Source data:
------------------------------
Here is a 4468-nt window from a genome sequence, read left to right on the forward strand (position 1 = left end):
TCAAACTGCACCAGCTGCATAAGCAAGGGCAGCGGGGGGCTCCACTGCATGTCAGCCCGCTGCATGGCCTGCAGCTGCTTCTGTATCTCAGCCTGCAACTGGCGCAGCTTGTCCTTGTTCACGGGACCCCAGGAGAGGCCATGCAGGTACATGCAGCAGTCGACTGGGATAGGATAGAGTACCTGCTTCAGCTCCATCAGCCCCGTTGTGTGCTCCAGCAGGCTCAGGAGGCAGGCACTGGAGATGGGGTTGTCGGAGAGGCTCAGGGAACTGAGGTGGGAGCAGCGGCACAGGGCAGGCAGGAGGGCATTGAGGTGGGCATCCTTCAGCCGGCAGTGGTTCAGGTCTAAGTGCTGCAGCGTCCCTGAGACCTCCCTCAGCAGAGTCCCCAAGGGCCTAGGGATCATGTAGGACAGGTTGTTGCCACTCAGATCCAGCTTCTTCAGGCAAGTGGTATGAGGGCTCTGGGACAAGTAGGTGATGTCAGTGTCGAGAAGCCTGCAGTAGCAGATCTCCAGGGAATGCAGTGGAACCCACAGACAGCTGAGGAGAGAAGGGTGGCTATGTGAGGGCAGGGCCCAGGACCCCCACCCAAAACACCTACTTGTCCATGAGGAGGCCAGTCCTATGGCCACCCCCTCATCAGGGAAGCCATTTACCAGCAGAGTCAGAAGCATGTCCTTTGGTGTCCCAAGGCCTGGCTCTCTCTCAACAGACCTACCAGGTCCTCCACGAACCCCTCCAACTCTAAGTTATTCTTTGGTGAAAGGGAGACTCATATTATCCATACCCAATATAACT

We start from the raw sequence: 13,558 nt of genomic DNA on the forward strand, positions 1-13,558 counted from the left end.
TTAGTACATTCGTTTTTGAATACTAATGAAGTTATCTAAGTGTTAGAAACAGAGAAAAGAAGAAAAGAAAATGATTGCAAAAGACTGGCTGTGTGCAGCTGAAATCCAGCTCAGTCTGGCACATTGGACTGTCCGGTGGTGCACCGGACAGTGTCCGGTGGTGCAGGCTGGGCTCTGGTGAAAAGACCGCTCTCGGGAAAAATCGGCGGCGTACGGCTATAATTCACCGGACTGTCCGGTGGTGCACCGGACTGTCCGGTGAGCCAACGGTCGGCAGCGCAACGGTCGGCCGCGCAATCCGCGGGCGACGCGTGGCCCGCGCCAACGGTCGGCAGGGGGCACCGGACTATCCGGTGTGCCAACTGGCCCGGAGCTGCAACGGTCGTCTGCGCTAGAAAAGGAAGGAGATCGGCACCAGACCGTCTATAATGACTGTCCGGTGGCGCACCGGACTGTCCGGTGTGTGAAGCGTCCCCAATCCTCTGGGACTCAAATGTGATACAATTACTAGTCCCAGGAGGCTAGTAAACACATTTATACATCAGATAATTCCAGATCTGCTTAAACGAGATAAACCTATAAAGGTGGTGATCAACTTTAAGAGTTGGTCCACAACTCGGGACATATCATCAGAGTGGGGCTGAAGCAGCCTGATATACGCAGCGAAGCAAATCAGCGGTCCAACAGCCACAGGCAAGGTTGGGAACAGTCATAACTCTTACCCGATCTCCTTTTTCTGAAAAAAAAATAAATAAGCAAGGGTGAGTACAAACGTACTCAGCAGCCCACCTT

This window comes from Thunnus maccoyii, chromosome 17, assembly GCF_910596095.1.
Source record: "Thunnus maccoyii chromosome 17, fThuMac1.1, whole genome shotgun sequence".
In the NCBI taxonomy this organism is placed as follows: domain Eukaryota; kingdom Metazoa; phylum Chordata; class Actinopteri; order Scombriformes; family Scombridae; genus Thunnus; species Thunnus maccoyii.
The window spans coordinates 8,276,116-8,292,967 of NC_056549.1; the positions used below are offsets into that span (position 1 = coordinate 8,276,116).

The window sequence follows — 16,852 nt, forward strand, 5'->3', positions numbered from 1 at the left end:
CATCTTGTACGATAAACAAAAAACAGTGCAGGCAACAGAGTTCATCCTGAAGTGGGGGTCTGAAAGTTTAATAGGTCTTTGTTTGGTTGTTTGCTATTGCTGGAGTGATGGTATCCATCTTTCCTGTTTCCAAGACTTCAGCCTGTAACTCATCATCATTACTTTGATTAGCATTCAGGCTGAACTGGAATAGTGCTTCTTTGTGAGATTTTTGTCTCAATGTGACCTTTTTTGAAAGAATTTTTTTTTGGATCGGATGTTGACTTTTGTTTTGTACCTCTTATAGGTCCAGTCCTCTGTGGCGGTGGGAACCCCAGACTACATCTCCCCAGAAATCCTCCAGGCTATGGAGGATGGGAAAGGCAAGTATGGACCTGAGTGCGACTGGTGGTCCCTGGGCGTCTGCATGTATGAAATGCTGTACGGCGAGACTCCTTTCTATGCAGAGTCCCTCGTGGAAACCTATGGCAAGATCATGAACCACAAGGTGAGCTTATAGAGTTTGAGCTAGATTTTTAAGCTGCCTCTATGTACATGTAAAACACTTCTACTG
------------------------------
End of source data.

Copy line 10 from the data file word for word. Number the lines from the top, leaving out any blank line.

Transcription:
CATCTTGTACGATAAACAAAAAACAGTGCAGGCAACAGAGTTCATCCTGAAGTGGGGGTCTGAAAGTTTAATAGGTCTTTGTTTGGTTGTTTGCTATTGCTGGAGTGATGGTATCCATCTTTCCTGTTTCCAAGACTTCAGCCTGTAACTCATCATCATTACTTTGATTAGCATTCAGGCTGAACTGGAATAGTGCTTCTTTGTGAGATTTTTGTCTCAATGTGACCTTTTTTGAAAGAATTTTTTTTTGGATCGGATGTTGACTTTTGTTTTGTACCTCTTATAGGTCCAGTCCTCTGTGGCGGTGGGAACCCCAGACTACATCTCCCCAGAAATCCTCCAGGCTATGGAGGATGGGAAAGGCAAGTATGGACCTGAGTGCGACTGGTGGTCCCTGGGCGTCTGCATGTATGAAATGCTGTACGGCGAGACTCCTTTCTATGCAGAGTCCCTCGTGGAAACCTATGGCAAGATCATGAACCACAAGGTGAGCTTATAGAGTTTGAGCTAGATTTTTAAGCTGCCTCTATGTACATGTAAAACACTTCTACTG